California Atty. Gen. Kamala D. Harris' staff has agreed to meet Friday in Los Angeles with a coalition of critics who believe that Herbalife Ltd. preys on poverty-stricken immigrants with false hopes of easy money, a member of the group said.
“The momentum is heading in the wrong direction for Herbalife,” said Brent Wilkes, national executive director of the League of United Latin American Citizens, who is among those scheduled to meet with Harris' staff. “There’s a lot of people who have been shown the evidence and now believe the company is defrauding hundreds of thousands, if not millions, of people.”
An Herbalife spokeswoman declined to comment. A spokesman for Harris did not immediately respond to a request for comment.
[Updated at 4:30 p.m. PST: Harris spokesman Nick Pacilio confirmed that attorney general staff members are scheduled to meet with the group Friday. "We always try to accommodate requests from the public," he said. He declined to say whether the attorney general was investigating Herbalife.]
Word of the meeting comes the same day that Sen. Edward J. Markey (D-Mass.) said he has asked the Federal Trade Commission and Securities and Exchange Commission to investigate claims that Herbalife is running a pyramid scheme.
In letters this week to the regulatory agencies, Markey said he had learned of a family from Norton, Mass., that lost $130,000 and its entire retirement savings after trying to launch a business selling Herbalife products.
“There is nothing nutritional about possible pyramid schemes that promise financial benefit but result in economic ruin for vulnerable families,” Markey said in a news release. “Herbalife may be a purveyor of health and wellness products, but some of its distributors are suffering serious economic ill-health as a result of their involvement in the company."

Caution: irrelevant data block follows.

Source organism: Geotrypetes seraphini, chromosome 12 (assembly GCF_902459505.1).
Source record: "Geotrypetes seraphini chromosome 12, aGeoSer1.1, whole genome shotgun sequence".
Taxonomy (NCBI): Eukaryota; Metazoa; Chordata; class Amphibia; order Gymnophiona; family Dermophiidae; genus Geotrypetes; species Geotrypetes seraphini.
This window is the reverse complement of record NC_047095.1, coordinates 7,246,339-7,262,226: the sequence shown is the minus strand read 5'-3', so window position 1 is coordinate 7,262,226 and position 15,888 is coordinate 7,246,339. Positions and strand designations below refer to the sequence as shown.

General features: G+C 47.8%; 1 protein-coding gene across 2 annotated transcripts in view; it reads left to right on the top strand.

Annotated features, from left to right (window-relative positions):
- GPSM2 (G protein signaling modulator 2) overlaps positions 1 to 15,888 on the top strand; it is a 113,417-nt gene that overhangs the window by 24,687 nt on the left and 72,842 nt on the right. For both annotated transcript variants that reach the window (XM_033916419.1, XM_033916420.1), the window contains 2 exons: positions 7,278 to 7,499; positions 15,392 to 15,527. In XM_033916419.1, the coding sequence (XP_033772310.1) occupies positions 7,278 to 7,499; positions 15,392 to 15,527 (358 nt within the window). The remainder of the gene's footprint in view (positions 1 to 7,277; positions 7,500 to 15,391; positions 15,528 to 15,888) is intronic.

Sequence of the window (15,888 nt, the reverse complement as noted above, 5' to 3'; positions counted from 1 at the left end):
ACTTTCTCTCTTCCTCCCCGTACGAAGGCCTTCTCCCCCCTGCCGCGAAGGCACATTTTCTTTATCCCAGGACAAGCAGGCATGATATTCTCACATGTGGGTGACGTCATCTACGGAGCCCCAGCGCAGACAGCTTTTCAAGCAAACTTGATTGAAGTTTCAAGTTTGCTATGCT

Markey's expression of concern comes 13 months after hedge fund manager Bill Ackman accused Herbalife of operating a pyramid scheme, saying the company improperly rewards its independent distributors for recruiting others into the business. Ackman's accusations battered Herbalife's stock, but its shares soared more than 100% last year as the company deflected the allegations.
Herbalife, which operates out of headquarters in downtown Los Angeles, has defended its practices, saying all compensation of distributors is based on sales, not recruiting. The company said its model is legal and similar to many other U.S. companies.
“We received the letter from Sen. Markey this morning and look forward to an opportunity to introduce the company to him and address his concerns at his earliest convenience,” Herbalife spokeswoman Barb Henderson said in an email to The Times.
Herbalife has previously disclosed that it was cooperating with an inquiry by the SEC. Members of special interest groups have also said they spoke to the FTC about their concerns.
Word of Markey’s inquiry helped drive Herbalife’s stock down $7.61, or 10.3%, to $65.92 on Thursday. The company’s shares are down 16% this month.
Herbalife sells meal replacement shake powders, nutrition bars and other products through a network of independent salespeople in more than 80 countries around the world. Its top-selling item is Formula 1, a high-protein shake mix. The products are not available in retail stores and can only be purchased from people who have signed up as Herbalife distributors.
Ackman has said he believes that the company is a pyramid scheme because the vast majority of its distributors make little or no money, while a fortunate few get rich off commissions on sales made by those they recruited into the business.
Wilkes, who said he believes that Herbalife targets Latino immigrants with false promises of vast riches, said he hopes that the California attorney general investigates whether Herbalife is in compliance with a 1986 court order that required the company to carefully track distributors’ sales and prohibited it from exaggerating the health benefits of its products.
The attorney general obtained that order after suing Herbalife in 1985, accusing the company of making false claims about the health benefits of its products and operating a pyramid scheme.
“We’ve been requesting a meeting with the California attorney general for some time,” Wilkes said. “We’re really hoping that they weigh in here. The attorney general in California has a key role to play because of that existing order.”
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